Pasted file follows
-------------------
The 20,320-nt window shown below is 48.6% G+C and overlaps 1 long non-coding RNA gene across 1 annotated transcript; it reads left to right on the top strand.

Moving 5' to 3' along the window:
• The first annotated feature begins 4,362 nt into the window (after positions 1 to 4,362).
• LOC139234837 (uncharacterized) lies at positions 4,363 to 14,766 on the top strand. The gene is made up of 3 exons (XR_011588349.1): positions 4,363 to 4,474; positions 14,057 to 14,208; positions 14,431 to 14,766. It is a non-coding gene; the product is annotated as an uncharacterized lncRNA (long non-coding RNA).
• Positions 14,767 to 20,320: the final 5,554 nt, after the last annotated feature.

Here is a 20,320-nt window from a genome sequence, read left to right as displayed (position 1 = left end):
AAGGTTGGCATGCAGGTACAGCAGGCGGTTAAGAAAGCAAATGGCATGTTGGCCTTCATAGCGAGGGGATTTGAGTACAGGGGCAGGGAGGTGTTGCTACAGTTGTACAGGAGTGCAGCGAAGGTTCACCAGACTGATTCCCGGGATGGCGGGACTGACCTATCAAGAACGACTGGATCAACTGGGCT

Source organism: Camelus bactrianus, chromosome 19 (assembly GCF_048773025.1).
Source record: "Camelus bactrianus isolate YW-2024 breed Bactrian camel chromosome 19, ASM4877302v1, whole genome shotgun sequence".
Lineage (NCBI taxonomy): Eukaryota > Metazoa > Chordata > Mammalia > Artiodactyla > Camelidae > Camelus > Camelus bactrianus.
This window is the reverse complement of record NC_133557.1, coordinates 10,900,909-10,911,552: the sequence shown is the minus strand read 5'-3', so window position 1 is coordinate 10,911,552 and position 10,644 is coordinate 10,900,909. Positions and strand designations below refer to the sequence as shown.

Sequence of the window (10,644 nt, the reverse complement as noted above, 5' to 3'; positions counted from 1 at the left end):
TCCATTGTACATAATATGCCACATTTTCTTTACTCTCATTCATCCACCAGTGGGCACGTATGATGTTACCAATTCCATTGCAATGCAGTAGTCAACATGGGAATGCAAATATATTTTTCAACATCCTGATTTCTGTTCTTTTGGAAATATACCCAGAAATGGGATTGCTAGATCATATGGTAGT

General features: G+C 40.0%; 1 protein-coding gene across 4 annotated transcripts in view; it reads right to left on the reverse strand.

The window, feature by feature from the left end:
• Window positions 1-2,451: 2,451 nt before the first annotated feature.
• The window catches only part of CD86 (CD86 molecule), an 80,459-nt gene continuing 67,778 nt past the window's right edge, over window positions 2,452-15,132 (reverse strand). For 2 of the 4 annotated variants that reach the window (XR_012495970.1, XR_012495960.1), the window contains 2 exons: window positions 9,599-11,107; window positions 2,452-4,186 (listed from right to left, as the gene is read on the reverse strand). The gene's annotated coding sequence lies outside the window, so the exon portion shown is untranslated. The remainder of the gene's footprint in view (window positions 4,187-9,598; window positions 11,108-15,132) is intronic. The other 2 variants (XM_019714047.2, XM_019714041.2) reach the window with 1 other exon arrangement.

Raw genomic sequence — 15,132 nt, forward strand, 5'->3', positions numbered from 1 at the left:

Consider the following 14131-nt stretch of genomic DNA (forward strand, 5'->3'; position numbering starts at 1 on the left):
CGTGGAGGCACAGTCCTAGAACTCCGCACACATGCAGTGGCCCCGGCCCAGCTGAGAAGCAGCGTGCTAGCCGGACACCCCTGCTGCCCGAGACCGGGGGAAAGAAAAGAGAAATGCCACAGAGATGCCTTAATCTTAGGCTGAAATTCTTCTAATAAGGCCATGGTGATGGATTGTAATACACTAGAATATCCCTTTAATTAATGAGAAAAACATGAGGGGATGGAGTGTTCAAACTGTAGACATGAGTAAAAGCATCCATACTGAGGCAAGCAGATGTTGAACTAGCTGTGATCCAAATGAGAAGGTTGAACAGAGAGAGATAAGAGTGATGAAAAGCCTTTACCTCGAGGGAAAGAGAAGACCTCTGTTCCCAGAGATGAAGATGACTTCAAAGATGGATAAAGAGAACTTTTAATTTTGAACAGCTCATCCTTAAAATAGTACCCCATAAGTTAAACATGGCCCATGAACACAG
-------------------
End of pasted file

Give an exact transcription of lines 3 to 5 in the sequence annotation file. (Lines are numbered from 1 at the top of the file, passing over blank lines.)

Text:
• The first annotated feature begins 4,362 nt into the window (after positions 1 to 4,362).
• LOC139234837 (uncharacterized) lies at positions 4,363 to 14,766 on the top strand. The gene is made up of 3 exons (XR_011588349.1): positions 4,363 to 4,474; positions 14,057 to 14,208; positions 14,431 to 14,766. It is a non-coding gene; the product is annotated as an uncharacterized lncRNA (long non-coding RNA).
• Positions 14,767 to 20,320: the final 5,554 nt, after the last annotated feature.